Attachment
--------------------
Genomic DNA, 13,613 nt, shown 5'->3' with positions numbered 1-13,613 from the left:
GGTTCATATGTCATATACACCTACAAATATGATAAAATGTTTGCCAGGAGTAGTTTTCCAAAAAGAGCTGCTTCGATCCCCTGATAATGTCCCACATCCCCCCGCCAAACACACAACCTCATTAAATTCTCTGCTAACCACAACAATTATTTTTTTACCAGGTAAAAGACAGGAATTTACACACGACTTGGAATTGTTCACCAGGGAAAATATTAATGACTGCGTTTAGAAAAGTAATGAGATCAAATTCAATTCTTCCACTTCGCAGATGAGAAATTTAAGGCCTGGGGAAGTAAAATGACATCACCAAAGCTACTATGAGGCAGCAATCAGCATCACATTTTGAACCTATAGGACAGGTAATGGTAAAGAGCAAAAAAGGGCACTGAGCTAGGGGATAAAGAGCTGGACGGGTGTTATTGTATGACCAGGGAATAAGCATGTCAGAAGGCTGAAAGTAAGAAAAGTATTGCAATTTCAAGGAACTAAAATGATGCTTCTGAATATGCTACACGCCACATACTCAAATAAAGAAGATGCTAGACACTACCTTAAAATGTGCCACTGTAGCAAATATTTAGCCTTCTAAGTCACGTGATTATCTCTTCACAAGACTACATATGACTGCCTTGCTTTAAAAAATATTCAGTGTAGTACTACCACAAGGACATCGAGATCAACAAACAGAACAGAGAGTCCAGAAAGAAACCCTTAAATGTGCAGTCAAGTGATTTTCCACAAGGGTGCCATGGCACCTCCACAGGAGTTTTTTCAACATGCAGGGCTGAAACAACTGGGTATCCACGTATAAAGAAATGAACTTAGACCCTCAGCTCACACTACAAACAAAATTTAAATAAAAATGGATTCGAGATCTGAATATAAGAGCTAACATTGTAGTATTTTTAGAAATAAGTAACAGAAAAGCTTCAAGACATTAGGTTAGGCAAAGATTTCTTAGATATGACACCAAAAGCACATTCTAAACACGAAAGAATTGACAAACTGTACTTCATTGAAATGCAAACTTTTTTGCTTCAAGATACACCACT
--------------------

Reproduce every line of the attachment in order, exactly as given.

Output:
Genomic DNA, 13,613 nt, shown 5'->3' with positions numbered 1-13,613 from the left:
GGTTCATATGTCATATACACCTACAAATATGATAAAATGTTTGCCAGGAGTAGTTTTCCAAAAAGAGCTGCTTCGATCCCCTGATAATGTCCCACATCCCCCCGCCAAACACACAACCTCATTAAATTCTCTGCTAACCACAACAATTATTTTTTTACCAGGTAAAAGACAGGAATTTACACACGACTTGGAATTGTTCACCAGGGAAAATATTAATGACTGCGTTTAGAAAAGTAATGAGATCAAATTCAATTCTTCCACTTCGCAGATGAGAAATTTAAGGCCTGGGGAAGTAAAATGACATCACCAAAGCTACTATGAGGCAGCAATCAGCATCACATTTTGAACCTATAGGACAGGTAATGGTAAAGAGCAAAAAAGGGCACTGAGCTAGGGGATAAAGAGCTGGACGGGTGTTATTGTATGACCAGGGAATAAGCATGTCAGAAGGCTGAAAGTAAGAAAAGTATTGCAATTTCAAGGAACTAAAATGATGCTTCTGAATATGCTACACGCCACATACTCAAATAAAGAAGATGCTAGACACTACCTTAAAATGTGCCACTGTAGCAAATATTTAGCCTTCTAAGTCACGTGATTATCTCTTCACAAGACTACATATGACTGCCTTGCTTTAAAAAATATTCAGTGTAGTACTACCACAAGGACATCGAGATCAACAAACAGAACAGAGAGTCCAGAAAGAAACCCTTAAATGTGCAGTCAAGTGATTTTCCACAAGGGTGCCATGGCACCTCCACAGGAGTTTTTTCAACATGCAGGGCTGAAACAACTGGGTATCCACGTATAAAGAAATGAACTTAGACCCTCAGCTCACACTACAAACAAAATTTAAATAAAAATGGATTCGAGATCTGAATATAAGAGCTAACATTGTAGTATTTTTAGAAATAAGTAACAGAAAAGCTTCAAGACATTAGGTTAGGCAAAGATTTCTTAGATATGACACCAAAAGCACATTCTAAACACGAAAGAATTGACAAACTGTACTTCATTGAAATGCAAACTTTTTTGCTTCAAGATACACCACT